Deworming After Drought Needs A Targeted Approach

Normally, Tom Craig recommends treating all cattle for internal parasites, and in many regions of the country, that still may be a sound strategy. But, while he still recommends deworming calves, he’s not so sure about deworming mature cows on drought-withered pastures. 

Burt Rutherford, Senior Editor

March 30, 2012

4 Min Read
Deworming After Drought Needs A Targeted Approach

Strange things can happen when you try to make one size fit all situations, because it flat doesn’t,” says Tom Craig.

And when it comes to deciding whether or not to worm your cattle this year, trying to make one program fit all situations is particularly fraught with potential problems, says Craig, a parasitologist in Texas A&M University’s College of Veterinary Medicine. That’s because of the profound influence Mother Nature has foisted upon cattlemen in a large chunk of the country this year.

Normally, Craig recommends treating all cattle for internal parasites, and in many regions of the country, that still may be a sound strategy. But, while he still recommends deworming calves, he’s not so sure about deworming mature cows on drought-withered pastures.

“The reason for this is, most years, we’ve got a lot of worms out there in the pasture. This year, I don’t think there are very many,” he says.

Take the brown stomach worm, for example. For the parasite to complete its lifecycle, the cow passes eggs in her manure, where they become larvae. Given the right combination of temperature and moisture, the larvae leave the fecal pat, squirm up a nearby blade of wet grass, and hope another cow comes along and eats the grass. For much of 2011 in the drought areas, those conditions didn’t happen.

That’s not to say, however, that the hot and dry conditions completely sterilized cows and pastures alike. The worms are still there. It just makes the probability of the larvae getting into the animal much lower, Craig says.

But even in harsh conditions, problems can occur. “We saw some wrecks with flukes down on the Gulf Coast last summer,” Craig remembers. “What I think happened is cattle were going into areas where there was something green, even though it wasn’t very digestible. They were going in and picking up vegetation they would normally avoid. Those were the only places the snails could live.” (Read more about flukes here.)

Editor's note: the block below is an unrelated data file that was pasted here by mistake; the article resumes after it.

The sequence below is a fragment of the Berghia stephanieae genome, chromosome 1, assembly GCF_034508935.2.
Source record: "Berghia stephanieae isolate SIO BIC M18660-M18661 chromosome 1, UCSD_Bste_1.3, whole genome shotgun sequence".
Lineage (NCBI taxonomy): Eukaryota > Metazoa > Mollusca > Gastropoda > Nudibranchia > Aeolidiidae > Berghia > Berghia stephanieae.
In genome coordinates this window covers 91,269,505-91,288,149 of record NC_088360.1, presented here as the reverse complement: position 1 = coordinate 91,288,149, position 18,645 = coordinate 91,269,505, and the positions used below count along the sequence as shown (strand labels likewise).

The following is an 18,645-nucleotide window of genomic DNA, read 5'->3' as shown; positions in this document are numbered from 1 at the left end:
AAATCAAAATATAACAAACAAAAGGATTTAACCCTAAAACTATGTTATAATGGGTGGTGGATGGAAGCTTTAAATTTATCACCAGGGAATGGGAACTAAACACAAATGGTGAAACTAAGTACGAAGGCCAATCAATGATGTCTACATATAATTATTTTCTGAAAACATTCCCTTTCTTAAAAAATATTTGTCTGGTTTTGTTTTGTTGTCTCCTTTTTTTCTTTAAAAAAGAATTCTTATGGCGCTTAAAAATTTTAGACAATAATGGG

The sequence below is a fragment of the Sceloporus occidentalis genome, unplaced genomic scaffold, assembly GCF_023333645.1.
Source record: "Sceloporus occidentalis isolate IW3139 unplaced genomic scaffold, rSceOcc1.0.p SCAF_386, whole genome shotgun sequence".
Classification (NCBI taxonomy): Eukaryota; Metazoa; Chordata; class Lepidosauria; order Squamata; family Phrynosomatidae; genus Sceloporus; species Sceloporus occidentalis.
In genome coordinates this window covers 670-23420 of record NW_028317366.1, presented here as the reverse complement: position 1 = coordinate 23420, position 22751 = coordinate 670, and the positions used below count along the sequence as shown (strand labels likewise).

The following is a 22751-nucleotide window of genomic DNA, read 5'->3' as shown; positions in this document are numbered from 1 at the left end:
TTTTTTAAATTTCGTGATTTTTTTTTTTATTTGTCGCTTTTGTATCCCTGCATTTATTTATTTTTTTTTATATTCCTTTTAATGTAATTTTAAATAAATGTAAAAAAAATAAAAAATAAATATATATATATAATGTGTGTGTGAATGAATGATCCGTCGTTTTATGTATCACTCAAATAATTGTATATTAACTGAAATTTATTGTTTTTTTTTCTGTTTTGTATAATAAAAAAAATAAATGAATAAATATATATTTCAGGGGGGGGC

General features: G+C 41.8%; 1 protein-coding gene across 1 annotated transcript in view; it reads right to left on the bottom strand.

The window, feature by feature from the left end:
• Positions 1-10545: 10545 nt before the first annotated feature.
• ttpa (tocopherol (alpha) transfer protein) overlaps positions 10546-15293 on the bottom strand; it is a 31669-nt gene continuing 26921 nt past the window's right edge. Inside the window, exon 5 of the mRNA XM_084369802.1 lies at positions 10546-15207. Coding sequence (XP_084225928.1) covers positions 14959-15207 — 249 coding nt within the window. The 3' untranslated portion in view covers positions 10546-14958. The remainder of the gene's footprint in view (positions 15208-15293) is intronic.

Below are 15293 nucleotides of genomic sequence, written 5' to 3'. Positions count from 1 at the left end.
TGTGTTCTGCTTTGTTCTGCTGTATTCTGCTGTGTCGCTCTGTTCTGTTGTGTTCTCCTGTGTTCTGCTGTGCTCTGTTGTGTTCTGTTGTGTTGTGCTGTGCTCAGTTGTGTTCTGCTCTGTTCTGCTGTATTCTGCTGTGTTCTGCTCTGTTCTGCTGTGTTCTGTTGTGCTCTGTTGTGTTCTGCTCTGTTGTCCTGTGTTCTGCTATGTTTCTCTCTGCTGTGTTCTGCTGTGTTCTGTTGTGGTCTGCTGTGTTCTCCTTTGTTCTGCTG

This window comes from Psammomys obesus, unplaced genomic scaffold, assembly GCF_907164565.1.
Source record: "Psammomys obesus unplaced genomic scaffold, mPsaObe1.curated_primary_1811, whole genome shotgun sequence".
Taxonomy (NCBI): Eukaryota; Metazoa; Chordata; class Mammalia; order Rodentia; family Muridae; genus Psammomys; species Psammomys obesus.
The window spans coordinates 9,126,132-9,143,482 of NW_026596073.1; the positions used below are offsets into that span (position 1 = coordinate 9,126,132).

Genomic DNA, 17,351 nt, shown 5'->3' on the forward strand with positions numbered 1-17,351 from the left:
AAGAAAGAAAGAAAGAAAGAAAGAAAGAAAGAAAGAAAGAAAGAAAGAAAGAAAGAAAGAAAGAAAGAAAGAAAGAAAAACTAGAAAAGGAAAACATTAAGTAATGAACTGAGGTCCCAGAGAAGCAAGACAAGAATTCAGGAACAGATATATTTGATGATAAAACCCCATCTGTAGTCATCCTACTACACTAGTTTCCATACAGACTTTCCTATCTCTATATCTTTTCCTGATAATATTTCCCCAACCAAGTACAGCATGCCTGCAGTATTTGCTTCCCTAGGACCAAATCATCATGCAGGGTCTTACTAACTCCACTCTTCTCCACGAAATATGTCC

Other internal parasites, like the brown stomach worm and Cooperia, likewise can survive extended drought conditions, he says.

“There was some work done following a drought in Australia about 10 years ago, where they showed a few worms could survive in that fecal pat a year or more,” Craig says. “As soon as it did rain, they got out and got into the animals grazing near the fecal pat. Normally the cattle wouldn’t graze that close to a pat, but that was the only place anything was green.”

That means, given the winter and early-spring moisture that much of the drought area has received, some reinfestation could occur. While Craig has some concern there, he cautions that it’s important to work with your veterinarian to make decisions on a ranch-by-ranch basis.

“I’m an advocate of letting the animals be exposed to a moderate number of parasites so their immune system can turn on. Now when you get to a feedlot, that doesn’t make any difference because it’s an all-in, all-out sort of thing. But cattle on pasture, I think they need some exposure,” he says.

The take-home message is that if there’s even a little green, there will be worms. The question is where’s the tipping point? “Parasites are a numbers game,” Craig says. “Keeping numbers low but not getting rid of all of them is the way the game should be played.”

Feeder Cattle

While mature cows will build immunity to internal parasites, calves take a different approach. As they graze, they’ll pick up larvae, and their immune systems aren’t yet equipped to deal with the challenge. So, even in a “normal” year, and especially in a dry year when nutritional stress is a concern, worming calves can pay.

So can worming stocker cattle. “And I don’t have a problem with giving a full therapeutic dose of each (type of wormer – an avermectin and a ‘white’ wormer) to the animal at the same time. As long as the two drugs are in different families, you’re not going to increase the toxicity to the calf, but you may increase the toxicity to the worm,” Craig says.

He only recommends this for cattle headed for a feedyard. Stockers aren’t going to stay on the pasture permanently and any internal parasites that survive and possibly build resistance will move on with the calves when they get a feedyard address. “I wouldn’t do that with a bunch of older cows,” he stresses.

However, he thinks worming any new arrivals, not just stockers, is a sound strategy.

“The one place I might be concerned is if you brought in cattle from another place; they could bring things with them. And some of these may not be desirable to have as your own,” Craig says. 

About the Author(s)

Burt Rutherford

Senior Editor, BEEF Magazine

Burt Rutherford is director of content and senior editor of BEEF. He has nearly 40 years’ experience communicating about the beef industry. A Colorado native and graduate of Colorado State University with a degree in agricultural journalism, he now works from his home base in Colorado. He worked as communications director for the North American Limousin Foundation and editor of the Western Livestock Journal before spending 21 years as communications director for the Texas Cattle Feeders Association. He works to keep BEEF readers informed of trends and production practices to bolster the bottom line.

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